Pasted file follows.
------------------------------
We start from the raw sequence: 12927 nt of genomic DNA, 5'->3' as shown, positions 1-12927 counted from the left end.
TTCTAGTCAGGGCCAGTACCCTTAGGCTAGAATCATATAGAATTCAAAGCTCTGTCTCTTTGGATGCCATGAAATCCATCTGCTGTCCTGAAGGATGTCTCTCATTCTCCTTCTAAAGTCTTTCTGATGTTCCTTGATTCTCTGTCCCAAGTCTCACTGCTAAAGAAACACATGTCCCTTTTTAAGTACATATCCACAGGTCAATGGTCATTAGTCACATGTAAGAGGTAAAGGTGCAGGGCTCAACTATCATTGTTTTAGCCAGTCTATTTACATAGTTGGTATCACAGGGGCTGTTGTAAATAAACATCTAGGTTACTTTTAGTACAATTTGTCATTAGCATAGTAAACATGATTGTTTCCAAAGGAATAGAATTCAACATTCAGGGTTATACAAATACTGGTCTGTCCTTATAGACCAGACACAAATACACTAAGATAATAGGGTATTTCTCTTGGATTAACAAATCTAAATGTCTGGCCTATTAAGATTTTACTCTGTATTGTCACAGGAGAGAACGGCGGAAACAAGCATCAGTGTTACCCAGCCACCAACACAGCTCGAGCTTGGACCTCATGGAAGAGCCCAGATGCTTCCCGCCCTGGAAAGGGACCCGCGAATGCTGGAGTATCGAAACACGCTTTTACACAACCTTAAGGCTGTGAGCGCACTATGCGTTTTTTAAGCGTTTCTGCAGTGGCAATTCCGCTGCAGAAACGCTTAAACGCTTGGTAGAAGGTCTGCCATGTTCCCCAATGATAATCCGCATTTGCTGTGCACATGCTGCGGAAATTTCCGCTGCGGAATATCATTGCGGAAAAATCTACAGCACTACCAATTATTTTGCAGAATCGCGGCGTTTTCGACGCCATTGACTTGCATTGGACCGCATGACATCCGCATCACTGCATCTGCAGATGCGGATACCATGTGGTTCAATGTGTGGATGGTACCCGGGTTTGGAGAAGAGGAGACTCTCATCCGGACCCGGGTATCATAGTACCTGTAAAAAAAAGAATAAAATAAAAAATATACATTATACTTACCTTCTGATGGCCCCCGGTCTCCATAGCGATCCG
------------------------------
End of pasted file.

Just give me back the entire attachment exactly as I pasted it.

We start from the raw sequence: 12927 nt of genomic DNA, 5'->3' as shown, positions 1-12927 counted from the left end.
TTCTAGTCAGGGCCAGTACCCTTAGGCTAGAATCATATAGAATTCAAAGCTCTGTCTCTTTGGATGCCATGAAATCCATCTGCTGTCCTGAAGGATGTCTCTCATTCTCCTTCTAAAGTCTTTCTGATGTTCCTTGATTCTCTGTCCCAAGTCTCACTGCTAAAGAAACACATGTCCCTTTTTAAGTACATATCCACAGGTCAATGGTCATTAGTCACATGTAAGAGGTAAAGGTGCAGGGCTCAACTATCATTGTTTTAGCCAGTCTATTTACATAGTTGGTATCACAGGGGCTGTTGTAAATAAACATCTAGGTTACTTTTAGTACAATTTGTCATTAGCATAGTAAACATGATTGTTTCCAAAGGAATAGAATTCAACATTCAGGGTTATACAAATACTGGTCTGTCCTTATAGACCAGACACAAATACACTAAGATAATAGGGTATTTCTCTTGGATTAACAAATCTAAATGTCTGGCCTATTAAGATTTTACTCTGTATTGTCACAGGAGAGAACGGCGGAAACAAGCATCAGTGTTACCCAGCCACCAACACAGCTCGAGCTTGGACCTCATGGAAGAGCCCAGATGCTTCCCGCCCTGGAAAGGGACCCGCGAATGCTGGAGTATCGAAACACGCTTTTACACAACCTTAAGGCTGTGAGCGCACTATGCGTTTTTTAAGCGTTTCTGCAGTGGCAATTCCGCTGCAGAAACGCTTAAACGCTTGGTAGAAGGTCTGCCATGTTCCCCAATGATAATCCGCATTTGCTGTGCACATGCTGCGGAAATTTCCGCTGCGGAATATCATTGCGGAAAAATCTACAGCACTACCAATTATTTTGCAGAATCGCGGCGTTTTCGACGCCATTGACTTGCATTGGACCGCATGACATCCGCATCACTGCATCTGCAGATGCGGATACCATGTGGTTCAATGTGTGGATGGTACCCGGGTTTGGAGAAGAGGAGACTCTCATCCGGACCCGGGTATCATAGTACCTGTAAAAAAAAGAATAAAATAAAAAATATACATTATACTTACCTTCTGATGGCCCCCGGTCTCCATAGCGATCCG